Sunday morning and I slept really well last night, so am feeling rested. I believe the Saints game is tonight, if I am not mistaken, which gives me most of the day to get things done. I did manage to get some things done yesterday in the wake of the LSU debacle; my kitchen is all straightened and cleaned up (I also watched the Auburn debacle against Georgia before giving up on football entirely for the day, as it was clearly not meant to be my day at all) and I finished reading my Donna Andrews book (Round Up the Usual Peacocks, more on that later) while getting started on my revisitation of Interview with the Vampire (which I realized, once again, upon starting that it’s really not a horror story of the kind one usually associates with vampires) and I also got some other things done yesterday as well. Today I have even more things to do, including picking up the groceries I ordered yesterday, and am hoping that I’ll be able to get a lot of things powered through. My coffee tastes great, I feel rested–if a little loopy from sleep, and that should wear off rather soon. A new episode of Interview with the Vampire should drop today as well–it’s fun to reread the book while watching the new adaptation–and of course, tomorrow I have to return to the office to see how much, if any, of a difference returning to the office for Mondays will make in how my work week goes every week.
We watched Sins of Our Mother last night on Netflix, a documentary about the so-called “Doomsday Mom,” who began to believe we were living in the end times and that she and her lover were modern-day prophets, which led to the murders of their spouses, one of her brothers, and two of her children. She hasn’t been tried yet–which of course led to my “why would you make the documentary before the trial?” question–but it was interesting. I feel incredibly sorry for her son Colby, her only surviving child–how do you go on with your life after something like this happens to you?– which is why the impact of crime on people is becoming more and more interesting to me than actually writing whodunnit murder mysteries. How do you go back to your normal life? How do you carry on, go on, get past the horror of your brother and sister being murdered by your mother and her lover? That she has become almost completely insane with religious fervor? I shudder at the thought.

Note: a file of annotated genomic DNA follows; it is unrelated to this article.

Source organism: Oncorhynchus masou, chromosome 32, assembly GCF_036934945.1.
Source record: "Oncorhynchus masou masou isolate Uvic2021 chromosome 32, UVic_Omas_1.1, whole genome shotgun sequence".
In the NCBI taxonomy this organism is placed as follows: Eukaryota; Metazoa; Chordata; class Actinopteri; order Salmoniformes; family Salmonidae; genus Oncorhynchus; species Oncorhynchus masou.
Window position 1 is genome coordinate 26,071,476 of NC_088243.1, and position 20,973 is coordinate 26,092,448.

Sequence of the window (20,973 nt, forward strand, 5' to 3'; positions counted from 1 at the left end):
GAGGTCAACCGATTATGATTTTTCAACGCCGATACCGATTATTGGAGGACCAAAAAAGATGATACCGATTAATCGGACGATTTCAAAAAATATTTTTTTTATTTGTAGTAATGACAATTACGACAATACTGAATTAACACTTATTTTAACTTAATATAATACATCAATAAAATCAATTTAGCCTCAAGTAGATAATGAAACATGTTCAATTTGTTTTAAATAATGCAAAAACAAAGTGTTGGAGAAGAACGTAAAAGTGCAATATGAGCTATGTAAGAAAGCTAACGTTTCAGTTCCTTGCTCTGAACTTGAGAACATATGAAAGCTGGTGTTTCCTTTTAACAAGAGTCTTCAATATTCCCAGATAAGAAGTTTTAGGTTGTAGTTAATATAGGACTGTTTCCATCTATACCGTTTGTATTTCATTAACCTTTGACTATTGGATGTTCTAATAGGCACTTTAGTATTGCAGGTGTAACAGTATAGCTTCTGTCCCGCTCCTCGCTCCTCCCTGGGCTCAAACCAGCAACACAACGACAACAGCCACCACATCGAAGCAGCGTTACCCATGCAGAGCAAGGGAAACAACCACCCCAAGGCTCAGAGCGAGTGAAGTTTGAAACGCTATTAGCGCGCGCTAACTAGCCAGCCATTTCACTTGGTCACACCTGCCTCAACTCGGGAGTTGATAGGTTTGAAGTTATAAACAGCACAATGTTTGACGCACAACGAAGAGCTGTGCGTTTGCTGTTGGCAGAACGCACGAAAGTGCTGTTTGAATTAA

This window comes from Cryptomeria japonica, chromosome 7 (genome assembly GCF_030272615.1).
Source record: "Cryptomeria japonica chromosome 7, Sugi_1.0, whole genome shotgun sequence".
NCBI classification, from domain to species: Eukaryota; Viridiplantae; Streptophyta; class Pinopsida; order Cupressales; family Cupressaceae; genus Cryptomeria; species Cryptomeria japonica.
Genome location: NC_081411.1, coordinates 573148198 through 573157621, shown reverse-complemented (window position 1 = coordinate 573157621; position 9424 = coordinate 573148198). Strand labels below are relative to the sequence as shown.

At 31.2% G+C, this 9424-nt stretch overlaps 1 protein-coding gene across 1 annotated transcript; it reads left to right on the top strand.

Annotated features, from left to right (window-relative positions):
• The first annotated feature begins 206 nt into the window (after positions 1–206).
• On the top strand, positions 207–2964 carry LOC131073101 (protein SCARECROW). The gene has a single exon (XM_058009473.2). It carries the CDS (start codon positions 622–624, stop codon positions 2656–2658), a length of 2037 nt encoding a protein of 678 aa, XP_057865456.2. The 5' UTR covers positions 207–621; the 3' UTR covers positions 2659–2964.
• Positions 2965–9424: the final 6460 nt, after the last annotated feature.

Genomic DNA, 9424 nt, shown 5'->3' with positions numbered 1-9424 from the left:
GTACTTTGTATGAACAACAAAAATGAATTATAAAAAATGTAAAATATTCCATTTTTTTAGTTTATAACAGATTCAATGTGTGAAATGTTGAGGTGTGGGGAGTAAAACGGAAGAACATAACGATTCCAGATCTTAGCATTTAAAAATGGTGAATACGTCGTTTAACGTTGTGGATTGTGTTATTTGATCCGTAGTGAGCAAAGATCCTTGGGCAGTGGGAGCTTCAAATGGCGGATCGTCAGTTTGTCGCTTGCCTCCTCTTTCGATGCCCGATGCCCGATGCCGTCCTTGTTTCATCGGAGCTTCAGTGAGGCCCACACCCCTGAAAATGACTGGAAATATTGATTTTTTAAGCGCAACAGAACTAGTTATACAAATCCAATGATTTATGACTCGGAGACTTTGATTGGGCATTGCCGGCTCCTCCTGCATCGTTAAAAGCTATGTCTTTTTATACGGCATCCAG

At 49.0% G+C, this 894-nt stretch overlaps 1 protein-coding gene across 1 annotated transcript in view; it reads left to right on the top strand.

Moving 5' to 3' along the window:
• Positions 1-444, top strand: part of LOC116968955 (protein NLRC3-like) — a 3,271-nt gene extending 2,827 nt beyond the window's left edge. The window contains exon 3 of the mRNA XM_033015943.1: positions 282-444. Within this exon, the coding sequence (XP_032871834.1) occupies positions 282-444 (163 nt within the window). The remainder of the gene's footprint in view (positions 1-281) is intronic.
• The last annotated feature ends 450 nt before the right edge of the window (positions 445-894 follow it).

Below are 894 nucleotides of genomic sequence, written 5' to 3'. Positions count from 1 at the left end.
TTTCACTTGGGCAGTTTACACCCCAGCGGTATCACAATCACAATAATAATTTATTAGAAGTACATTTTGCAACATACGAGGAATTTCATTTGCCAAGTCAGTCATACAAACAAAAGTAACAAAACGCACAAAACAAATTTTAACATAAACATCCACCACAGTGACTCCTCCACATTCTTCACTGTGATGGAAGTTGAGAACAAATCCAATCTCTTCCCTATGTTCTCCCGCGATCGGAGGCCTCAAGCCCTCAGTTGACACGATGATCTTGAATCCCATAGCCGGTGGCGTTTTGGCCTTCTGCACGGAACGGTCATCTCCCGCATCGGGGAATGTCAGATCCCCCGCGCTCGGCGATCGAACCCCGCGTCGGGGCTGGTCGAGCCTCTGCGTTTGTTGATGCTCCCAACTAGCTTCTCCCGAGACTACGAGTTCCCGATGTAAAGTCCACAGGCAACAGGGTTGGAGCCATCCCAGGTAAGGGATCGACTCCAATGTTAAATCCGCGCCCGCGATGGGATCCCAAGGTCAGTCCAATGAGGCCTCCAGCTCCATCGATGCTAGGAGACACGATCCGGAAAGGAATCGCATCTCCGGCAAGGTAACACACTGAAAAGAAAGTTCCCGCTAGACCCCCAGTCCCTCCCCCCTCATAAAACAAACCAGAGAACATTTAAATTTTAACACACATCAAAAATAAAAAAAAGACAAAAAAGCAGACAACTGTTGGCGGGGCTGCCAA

We also started watching the Netflix adaptation of Christopher Pike’s The Midnight Club into a series. I loved Christopher Pike back in the day, once I discovered him; I made a point of going back and reading everything he wrote, and it was reading Pike (and from him, discovering other y/a horror/suspense writers in his wake like R. L. Stine, Jay Bennett, and Lois Duncan) that led me into writing my original three young adult novels (Sara, Sorceress, Sleeping Angel). I liked the Pike novels because they were so damned dark, and happy endings were never guaranteed in a Pike book (I always liked Pike more than Stine, even though I liked the way Stine linked his books together under the Fear Street series header), which I also liked. The Midnight Club is totally dark; the premise is that the book is set in a hospice for terminally ill teenagers, and they gather every night at midnight to tell each other stories–scary stories for the most part, but stories–and they also swear that the first one to die will try to come back and tell the others what death is like…while strange things are going on in the hospice itself, in which you can never be sure if those things are really happening or if the kids themselves are hallucinating from their drug protocols, which as I recall kept me off-balance as I read the book. Such a great premise, really; I don’t really remember much of the book other than the setting and the dying teenagers–which is pretty fucking grim, if you don’t mind me pointing that out–so there’s this almost-casual acceptance of their impending deaths as well as their curiosity about the supernatural and the world beyond–or if there even is one. I remember reading The Midnight Club and thinking “this is really heavy shit for teenagers to digest” but then…I was reading Stephen King when I was a teenager, so there’s that…but Pike was the one who made me realize my perceptions of what you could and couldn’t do in young adult fiction were heavily skewed and incredibly incorrect in almost every way. I’m not sure I am going to write any more of them, to be honest–I do have ideas for any number of others, but I think I’m going to pause my young adult writing for a while and maybe, perhaps, do some stand alones that are for adults rather than a young adult audience…(although I think mine do qualify as readable by adults, too, but I am not the best judge of any of that, really)
I really need to work on my book this morning once I finish this and get cleaned up. I want to do a little more reading on Interview today, and I have some other things that need to get done, too. The key is to not allow myself to get derailed or distracted, which is never an easy thing for me to have not happen, you know? I sometimes wonder how much I could get done if I weren’t so easily distracted from everything, but there you are; we’ll never know because I will always be distracted. Heavy sigh.
And on that note, I am going to head into the spice mines this morning. Y’all have a lovely Sunday and if you have an NFL team you root for, I hope they do well today.